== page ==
Maceo Parker: his name is synonymous with Funky Music, his pedigree impeccable; his band: the tightest little funk orchestra on earth.
It's fairly common knowledge that Maceo has played with each and every leader of funk, his start with James Brown, which Maceo describes as "like being at University"; jumping aboard the Mothership with George Clinton; and his ongoing part in Prince's tours. He's the living, breathing pulse which connects the history of Funk in one golden thread. The cipher which unravels dance music down to its core.
"Everything's coming up Maceo," concluded DownBeat Magazine in a 1991 article at the beginning of Maceo Parker's solo career. At the time Maceo was a remembered by aficionados of funk music as sideman; appreciated mainly by those in the know. For the last two decades Maceo Parker has been enjoying a blistering solo career, building a new funk empire; one that is both fresh and stylistically diverse. He navigates deftly between James Brown's 1960's soul and George Clinton's 1970's freaky funk while exploring mellower jazz and the grooves of hip-hop.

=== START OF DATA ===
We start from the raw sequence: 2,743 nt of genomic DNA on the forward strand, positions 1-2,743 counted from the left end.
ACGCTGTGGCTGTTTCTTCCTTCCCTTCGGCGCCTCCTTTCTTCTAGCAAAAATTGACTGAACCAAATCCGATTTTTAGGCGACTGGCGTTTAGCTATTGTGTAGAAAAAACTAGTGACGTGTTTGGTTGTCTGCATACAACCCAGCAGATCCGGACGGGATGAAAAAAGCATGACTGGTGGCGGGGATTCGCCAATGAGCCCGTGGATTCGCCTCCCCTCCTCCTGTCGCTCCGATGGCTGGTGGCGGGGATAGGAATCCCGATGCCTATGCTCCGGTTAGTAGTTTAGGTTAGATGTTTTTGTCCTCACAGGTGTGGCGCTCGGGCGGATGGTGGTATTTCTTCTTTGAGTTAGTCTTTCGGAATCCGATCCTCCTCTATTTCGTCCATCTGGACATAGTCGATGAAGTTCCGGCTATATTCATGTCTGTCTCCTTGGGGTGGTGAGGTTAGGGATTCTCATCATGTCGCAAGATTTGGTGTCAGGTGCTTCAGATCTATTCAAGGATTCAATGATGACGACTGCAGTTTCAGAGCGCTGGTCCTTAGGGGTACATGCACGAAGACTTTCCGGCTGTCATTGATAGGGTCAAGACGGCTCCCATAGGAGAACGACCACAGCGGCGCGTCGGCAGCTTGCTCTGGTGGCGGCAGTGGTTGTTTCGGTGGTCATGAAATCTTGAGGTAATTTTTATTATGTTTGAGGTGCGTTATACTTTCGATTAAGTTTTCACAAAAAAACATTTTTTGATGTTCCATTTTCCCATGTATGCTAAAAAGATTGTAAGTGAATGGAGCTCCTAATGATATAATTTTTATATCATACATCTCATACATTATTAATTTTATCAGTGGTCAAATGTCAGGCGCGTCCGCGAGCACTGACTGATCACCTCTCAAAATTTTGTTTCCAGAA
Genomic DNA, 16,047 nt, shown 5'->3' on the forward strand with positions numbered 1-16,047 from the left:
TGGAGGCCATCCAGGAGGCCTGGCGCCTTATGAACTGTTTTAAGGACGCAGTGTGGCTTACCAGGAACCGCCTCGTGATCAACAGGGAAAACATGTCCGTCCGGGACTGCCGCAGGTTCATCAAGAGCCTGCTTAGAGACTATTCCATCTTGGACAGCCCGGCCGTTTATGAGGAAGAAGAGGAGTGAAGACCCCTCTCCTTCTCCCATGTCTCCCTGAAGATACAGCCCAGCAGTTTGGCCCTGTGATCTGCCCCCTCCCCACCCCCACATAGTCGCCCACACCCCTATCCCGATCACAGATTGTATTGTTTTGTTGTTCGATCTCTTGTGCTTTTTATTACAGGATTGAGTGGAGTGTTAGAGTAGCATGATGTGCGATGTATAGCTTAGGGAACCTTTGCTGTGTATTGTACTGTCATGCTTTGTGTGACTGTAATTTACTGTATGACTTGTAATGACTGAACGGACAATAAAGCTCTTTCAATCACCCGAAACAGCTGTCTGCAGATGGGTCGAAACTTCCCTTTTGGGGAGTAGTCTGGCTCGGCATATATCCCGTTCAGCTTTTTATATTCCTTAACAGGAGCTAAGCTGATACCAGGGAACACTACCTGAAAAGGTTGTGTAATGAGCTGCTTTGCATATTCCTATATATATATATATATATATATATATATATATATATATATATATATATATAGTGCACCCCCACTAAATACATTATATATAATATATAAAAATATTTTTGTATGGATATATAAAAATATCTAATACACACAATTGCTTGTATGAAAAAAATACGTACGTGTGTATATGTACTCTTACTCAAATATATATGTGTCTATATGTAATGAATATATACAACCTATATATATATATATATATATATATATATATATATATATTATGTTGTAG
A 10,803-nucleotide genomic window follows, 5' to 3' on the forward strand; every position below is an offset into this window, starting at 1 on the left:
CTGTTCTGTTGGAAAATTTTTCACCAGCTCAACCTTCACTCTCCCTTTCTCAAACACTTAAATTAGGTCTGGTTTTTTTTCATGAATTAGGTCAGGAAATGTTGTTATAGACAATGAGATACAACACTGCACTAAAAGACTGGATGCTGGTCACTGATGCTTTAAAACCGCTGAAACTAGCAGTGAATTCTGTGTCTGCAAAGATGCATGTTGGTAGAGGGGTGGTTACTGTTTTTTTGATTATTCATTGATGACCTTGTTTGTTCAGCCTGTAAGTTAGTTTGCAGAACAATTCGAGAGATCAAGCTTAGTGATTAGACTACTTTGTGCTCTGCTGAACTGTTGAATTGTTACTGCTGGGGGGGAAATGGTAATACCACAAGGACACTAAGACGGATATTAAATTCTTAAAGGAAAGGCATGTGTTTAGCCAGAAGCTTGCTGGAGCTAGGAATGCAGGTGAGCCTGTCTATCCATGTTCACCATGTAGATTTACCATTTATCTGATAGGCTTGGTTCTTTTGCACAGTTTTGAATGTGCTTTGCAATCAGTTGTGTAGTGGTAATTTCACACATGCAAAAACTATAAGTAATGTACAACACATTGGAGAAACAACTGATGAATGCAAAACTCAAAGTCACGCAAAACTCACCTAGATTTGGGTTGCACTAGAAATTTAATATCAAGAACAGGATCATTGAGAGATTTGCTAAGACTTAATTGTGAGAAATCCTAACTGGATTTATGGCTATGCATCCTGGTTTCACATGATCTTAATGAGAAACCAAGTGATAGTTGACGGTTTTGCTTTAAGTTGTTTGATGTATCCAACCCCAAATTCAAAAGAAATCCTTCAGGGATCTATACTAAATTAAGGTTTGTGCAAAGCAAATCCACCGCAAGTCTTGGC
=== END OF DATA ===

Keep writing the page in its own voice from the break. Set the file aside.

His collaborations over the years have included Ray Charles, Ani Difranco, James Taylor, De La Soul, Dave Matthews Band and the Red Hot Chilli Peppers. His timeless sound has garnered him a fresh young fan base.
It is almost impossible to separate which came first, Maceo or the funk. The amazing P-funk Parker has been at it with his legendary sound for time that dates back to the 1960's. That's when Maceo and his drummer brother Melvin climbed on board the James Brown funky soul funk train. It wasn't long before James coined the solo summoning signature, "Maceo, I want you to Blow!". To most musicologists it's the musically fertile group of men from this period of James Brown's band who are recognized as the early pioneers of the modern funk and hip-hop whose sounds we still jump to in the present day.